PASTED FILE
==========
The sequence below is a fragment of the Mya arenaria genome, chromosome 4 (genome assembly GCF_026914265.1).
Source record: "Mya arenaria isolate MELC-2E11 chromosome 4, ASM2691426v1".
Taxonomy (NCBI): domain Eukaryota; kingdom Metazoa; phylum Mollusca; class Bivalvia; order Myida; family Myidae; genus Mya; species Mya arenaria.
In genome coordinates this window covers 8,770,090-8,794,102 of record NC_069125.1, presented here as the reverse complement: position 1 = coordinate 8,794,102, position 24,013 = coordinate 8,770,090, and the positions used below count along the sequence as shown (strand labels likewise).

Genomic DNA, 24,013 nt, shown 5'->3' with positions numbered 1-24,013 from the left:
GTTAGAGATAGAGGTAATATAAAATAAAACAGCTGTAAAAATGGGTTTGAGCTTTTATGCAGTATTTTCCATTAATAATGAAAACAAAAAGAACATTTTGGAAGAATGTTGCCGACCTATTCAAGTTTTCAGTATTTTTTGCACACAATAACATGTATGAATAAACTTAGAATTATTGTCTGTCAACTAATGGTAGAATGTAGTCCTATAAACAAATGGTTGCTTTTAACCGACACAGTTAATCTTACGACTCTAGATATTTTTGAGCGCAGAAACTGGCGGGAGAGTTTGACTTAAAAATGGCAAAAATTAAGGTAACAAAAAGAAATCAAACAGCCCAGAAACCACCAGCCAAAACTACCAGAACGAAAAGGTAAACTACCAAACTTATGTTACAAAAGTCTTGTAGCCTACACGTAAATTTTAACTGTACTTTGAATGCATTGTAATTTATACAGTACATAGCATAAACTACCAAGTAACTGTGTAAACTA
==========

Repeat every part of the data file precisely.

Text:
The sequence below is a fragment of the Mya arenaria genome, chromosome 4 (genome assembly GCF_026914265.1).
Source record: "Mya arenaria isolate MELC-2E11 chromosome 4, ASM2691426v1".
Taxonomy (NCBI): domain Eukaryota; kingdom Metazoa; phylum Mollusca; class Bivalvia; order Myida; family Myidae; genus Mya; species Mya arenaria.
In genome coordinates this window covers 8,770,090-8,794,102 of record NC_069125.1, presented here as the reverse complement: position 1 = coordinate 8,794,102, position 24,013 = coordinate 8,770,090, and the positions used below count along the sequence as shown (strand labels likewise).

Genomic DNA, 24,013 nt, shown 5'->3' with positions numbered 1-24,013 from the left:
GTTAGAGATAGAGGTAATATAAAATAAAACAGCTGTAAAAATGGGTTTGAGCTTTTATGCAGTATTTTCCATTAATAATGAAAACAAAAAGAACATTTTGGAAGAATGTTGCCGACCTATTCAAGTTTTCAGTATTTTTTGCACACAATAACATGTATGAATAAACTTAGAATTATTGTCTGTCAACTAATGGTAGAATGTAGTCCTATAAACAAATGGTTGCTTTTAACCGACACAGTTAATCTTACGACTCTAGATATTTTTGAGCGCAGAAACTGGCGGGAGAGTTTGACTTAAAAATGGCAAAAATTAAGGTAACAAAAAGAAATCAAACAGCCCAGAAACCACCAGCCAAAACTACCAGAACGAAAAGGTAAACTACCAAACTTATGTTACAAAAGTCTTGTAGCCTACACGTAAATTTTAACTGTACTTTGAATGCATTGTAATTTATACAGTACATAGCATAAACTACCAAGTAACTGTGTAAACTA